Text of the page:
The Ministry of Education, Sport, Arts and Culture today welcomed a $19 million investment in girls’ education from the UK Government’s Department for International Development (DFID).
Between now and 2016 the funds will enable 24,000 girls from the poorest families in 28 rural districts to enrol in and complete secondary school, including through the provision of bursaries, and so improve their life chances. CAMFED, a non-governmental organisation, will implement the programme.
Educating young women is one of the fastest and most effective ways to address poverty anywhere in the world. Research shows that if you educate a girl she is less likely to become HIV-positive; will have fewer, healthier children; and will earn more money that she will then reinvest in her family.
Addressing guests at Chifamba High School in Guruve District, the head of DFID Zimbabwe, Dave Fish said: “This latest investment again demonstrates the commitment of the British Government and the people of Britain to improving the lives of girls and women across Zimbabwe.”
The Minister of Education, Sport, Arts & Culture, Senator David Coltart said "It is recognised universally that educating the girl child is one of the most important requirements for promoting sustainable development and economic progress. Although great strides have been made in Zimbabwe in this regard since independence much still needs to be done. The Government of Zimbabwe has limited resources and because of this our education programmes to ensure equality and excellence in education are restricted. It is in this context that the work Camfed does is so critical and we are delighted that DFID has provided the generous support it has to guarantee that the good work Camfed has done in the past will continue. We look forward to working closely with both Camfed, DFID and our other partners in the Education Transition Fund to ensure that Camfed's programmes go from strength to strength."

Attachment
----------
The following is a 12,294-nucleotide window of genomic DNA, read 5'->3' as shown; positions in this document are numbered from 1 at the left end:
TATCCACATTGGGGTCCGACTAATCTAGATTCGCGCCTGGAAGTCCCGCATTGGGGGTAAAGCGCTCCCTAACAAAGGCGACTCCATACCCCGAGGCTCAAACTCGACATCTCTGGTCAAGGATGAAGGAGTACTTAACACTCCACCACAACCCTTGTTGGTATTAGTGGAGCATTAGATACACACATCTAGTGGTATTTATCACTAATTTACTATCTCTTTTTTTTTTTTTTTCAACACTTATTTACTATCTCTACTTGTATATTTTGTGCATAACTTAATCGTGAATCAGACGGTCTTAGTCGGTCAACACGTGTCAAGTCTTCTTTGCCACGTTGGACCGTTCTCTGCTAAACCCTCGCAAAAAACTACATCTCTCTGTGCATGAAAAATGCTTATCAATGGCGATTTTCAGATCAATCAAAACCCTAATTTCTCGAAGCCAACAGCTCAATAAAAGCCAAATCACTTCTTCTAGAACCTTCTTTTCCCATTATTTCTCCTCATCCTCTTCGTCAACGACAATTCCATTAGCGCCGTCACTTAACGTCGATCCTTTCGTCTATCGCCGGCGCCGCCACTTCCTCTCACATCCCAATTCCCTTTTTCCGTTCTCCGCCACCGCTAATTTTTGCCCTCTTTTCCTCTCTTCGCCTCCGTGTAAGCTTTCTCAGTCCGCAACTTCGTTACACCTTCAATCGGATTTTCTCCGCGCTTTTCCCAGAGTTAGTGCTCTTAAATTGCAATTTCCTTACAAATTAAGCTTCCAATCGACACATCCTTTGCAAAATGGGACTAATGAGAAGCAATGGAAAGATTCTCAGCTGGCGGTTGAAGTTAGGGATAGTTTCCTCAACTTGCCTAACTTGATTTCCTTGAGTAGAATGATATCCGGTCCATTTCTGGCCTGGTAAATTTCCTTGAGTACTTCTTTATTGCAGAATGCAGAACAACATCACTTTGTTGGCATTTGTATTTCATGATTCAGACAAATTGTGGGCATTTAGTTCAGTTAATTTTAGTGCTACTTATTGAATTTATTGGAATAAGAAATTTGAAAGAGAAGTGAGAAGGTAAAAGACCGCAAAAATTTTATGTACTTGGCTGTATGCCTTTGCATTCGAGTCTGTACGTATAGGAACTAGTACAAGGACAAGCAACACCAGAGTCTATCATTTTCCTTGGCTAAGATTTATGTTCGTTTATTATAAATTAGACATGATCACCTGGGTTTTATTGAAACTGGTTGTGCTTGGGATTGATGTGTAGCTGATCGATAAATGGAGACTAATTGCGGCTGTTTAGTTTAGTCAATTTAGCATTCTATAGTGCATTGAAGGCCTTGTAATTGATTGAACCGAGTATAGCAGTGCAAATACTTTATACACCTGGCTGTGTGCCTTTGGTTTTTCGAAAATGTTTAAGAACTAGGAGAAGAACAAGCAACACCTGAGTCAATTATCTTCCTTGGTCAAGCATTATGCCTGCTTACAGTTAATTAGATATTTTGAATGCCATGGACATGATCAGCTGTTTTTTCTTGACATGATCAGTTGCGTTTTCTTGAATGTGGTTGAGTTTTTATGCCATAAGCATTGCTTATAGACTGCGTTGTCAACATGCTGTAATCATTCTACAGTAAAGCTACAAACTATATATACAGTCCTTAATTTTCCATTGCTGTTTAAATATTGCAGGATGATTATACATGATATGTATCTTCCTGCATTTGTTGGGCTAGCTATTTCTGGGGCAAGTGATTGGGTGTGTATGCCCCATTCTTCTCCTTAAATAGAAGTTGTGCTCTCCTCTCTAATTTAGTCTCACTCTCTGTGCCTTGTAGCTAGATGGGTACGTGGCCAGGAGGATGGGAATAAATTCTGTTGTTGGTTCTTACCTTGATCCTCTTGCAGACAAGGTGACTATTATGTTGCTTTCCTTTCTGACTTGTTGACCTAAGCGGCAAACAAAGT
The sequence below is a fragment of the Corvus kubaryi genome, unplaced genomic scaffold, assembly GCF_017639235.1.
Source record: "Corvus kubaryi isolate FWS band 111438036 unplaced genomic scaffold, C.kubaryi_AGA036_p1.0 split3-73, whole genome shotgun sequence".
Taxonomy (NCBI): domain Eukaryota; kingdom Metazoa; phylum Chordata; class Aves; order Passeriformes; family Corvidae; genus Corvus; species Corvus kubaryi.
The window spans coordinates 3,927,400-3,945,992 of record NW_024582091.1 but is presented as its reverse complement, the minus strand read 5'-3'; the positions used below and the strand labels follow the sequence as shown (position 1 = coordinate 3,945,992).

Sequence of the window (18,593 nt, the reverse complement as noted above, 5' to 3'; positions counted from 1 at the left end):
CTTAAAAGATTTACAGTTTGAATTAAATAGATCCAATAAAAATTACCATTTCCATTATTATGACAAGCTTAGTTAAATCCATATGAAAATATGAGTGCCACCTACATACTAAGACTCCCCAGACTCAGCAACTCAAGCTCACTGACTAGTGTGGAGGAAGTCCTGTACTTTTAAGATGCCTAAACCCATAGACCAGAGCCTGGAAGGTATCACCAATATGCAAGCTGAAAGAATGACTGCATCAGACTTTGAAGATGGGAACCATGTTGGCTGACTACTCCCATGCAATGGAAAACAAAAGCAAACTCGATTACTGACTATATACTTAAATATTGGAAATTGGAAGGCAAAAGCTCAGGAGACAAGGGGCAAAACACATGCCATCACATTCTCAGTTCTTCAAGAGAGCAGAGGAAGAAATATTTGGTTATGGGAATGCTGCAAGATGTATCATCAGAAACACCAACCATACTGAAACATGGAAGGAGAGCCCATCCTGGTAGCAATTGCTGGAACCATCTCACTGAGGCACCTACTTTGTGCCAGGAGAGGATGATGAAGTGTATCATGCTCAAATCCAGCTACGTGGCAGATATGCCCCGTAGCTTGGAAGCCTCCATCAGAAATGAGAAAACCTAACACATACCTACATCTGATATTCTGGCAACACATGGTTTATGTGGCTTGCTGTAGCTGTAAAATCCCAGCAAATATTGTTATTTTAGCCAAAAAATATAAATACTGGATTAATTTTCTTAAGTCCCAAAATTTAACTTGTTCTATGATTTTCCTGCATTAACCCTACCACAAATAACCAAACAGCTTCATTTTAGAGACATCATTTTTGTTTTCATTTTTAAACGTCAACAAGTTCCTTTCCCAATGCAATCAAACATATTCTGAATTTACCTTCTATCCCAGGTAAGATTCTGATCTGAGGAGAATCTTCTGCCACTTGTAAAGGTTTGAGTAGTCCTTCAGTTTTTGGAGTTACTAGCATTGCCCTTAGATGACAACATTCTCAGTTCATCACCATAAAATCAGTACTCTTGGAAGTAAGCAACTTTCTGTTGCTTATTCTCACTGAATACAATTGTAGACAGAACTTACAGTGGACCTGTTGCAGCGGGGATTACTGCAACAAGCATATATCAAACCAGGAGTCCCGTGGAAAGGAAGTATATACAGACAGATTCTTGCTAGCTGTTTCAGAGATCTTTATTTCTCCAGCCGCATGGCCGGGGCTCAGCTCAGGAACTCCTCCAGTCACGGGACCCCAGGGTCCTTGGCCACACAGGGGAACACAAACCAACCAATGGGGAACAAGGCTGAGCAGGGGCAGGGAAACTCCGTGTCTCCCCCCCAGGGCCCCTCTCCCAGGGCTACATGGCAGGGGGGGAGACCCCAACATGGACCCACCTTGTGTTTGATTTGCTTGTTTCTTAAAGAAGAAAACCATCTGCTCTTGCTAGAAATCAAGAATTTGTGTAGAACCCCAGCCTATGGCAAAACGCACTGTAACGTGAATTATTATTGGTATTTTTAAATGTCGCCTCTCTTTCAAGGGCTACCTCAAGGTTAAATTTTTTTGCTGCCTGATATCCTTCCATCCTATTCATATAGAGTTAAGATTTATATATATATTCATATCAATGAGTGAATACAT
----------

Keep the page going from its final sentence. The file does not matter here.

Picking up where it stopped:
Since its launch in Zimbabwe in 1993, CAMFED has helped give more than 888,000 children access to a safer learning environment. Girls supported through CAMFED bursaries have gone on to become lawyers, teachers, doctors and businesswomen.
"Good education is vital to tackling poverty as it transforms lives, especially for girls who are so often denied this basic right,” said Angeline Murimirwa, Executive Director of Camfed Zimbabwe who was one of the first Camfed bursary recipients. “These bursaries will allow CAMFED to scale up significantly the work it has been doing on girls’ education so we can honour our promises to give all our children the chance to attend school.”
This latest investment complements DFID’s recent $38m contribution to the second phase of the Education Transition Fund as well as the $16m to the Basic Education Assistance Module (BEAM). It is fully in line with the strategic priorities of the Ministry of Education, Sport, Arts and Culture’s Medium Term Plan 2011-15.
Since February this year DFID has committed over $350 million in four different sectors in order to increase access to basic services for millions of the poorest people in Zimbabwe.